Posted on Apr 11, 2011, 6 a.m.
Kaiser Permanente (US) team finds that people trying to lose at least 10 pounds were more likely to reach that goal if they had lower stress levels and slept between 6 and 8 hours nightly.
If you want to increase your chances of losing weight, reduce your stress level and get adequate sleep. A new Kaiser Permanente (Oregon, USA) study found that people trying to lose at least 10 pounds were more likely to reach that goal if they had lower stress levels and slept more than six hours but not more than eight hours a night. Nearly 500 participants from Kaiser Permanente in Oregon and Washington took part in the study, which measured whether sleep, stress, depression, television viewing, and computer screen time were correlated with weight loss. During the study's first phase, all participants attended weekly meetings at which they were weighed and advised to reduce calorie intake by 500 calories per day, adopt a low-fat, low-sugar diet with lots of fruits and vegetables, increase physical activity to 180 minutes a week, and keep daily food records. People who kept more food records and attended more meetings were more likely to lose weight during this phase of the trial. Participants also were asked to report levels of insomnia, stress and depression, and to record how much time they slept and spent watching television or using a computer. The research team found that sleep and stress levels were good predictors of weight loss, but depression and screen time were not. People with the lowest stress levels who also got more than six hours, but not more than eight hours, of sleep were most likely to lose at least 10 pounds. In fact, nearly three-quarters of this group moved on to the second phase of the trial, and were twice as likely to be successful as those who reported the highest stress levels and got six or fewer hours of sleep per night.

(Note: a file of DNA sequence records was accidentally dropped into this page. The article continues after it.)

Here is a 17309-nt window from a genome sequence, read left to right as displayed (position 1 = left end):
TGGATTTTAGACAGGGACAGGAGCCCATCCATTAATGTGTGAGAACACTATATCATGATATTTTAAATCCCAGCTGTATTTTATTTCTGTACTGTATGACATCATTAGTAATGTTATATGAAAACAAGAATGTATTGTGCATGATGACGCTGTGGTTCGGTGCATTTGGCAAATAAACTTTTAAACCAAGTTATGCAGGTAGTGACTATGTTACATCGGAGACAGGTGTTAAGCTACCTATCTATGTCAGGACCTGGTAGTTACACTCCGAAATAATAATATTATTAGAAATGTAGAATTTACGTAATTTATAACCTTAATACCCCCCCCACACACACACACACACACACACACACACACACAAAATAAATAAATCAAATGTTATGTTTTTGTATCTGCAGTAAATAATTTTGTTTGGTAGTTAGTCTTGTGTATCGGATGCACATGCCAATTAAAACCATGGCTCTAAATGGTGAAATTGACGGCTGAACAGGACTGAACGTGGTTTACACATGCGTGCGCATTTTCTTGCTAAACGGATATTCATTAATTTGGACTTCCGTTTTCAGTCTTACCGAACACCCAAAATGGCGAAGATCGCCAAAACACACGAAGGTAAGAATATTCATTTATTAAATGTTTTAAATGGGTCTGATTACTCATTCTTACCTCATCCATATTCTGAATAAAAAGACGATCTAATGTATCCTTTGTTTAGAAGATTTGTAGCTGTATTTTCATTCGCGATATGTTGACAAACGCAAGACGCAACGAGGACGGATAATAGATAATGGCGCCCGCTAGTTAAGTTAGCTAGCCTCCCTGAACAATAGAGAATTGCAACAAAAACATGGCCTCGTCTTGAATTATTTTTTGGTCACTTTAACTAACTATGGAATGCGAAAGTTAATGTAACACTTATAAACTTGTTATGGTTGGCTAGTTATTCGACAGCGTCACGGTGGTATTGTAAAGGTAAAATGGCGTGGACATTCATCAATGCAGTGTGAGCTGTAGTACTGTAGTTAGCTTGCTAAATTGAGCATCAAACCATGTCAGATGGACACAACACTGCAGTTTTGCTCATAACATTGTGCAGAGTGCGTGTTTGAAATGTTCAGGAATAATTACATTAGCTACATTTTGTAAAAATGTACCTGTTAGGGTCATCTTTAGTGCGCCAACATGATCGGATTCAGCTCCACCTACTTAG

C R Elder, C M Gullion, K L Funk, L L DeBar, N M Lindberg, V J Stevens. “Impact of sleep, screen time, depression and stress on weight change in the intensive weight loss phase of the LIFE study.” International Journal of Obesity, 29 March 2011.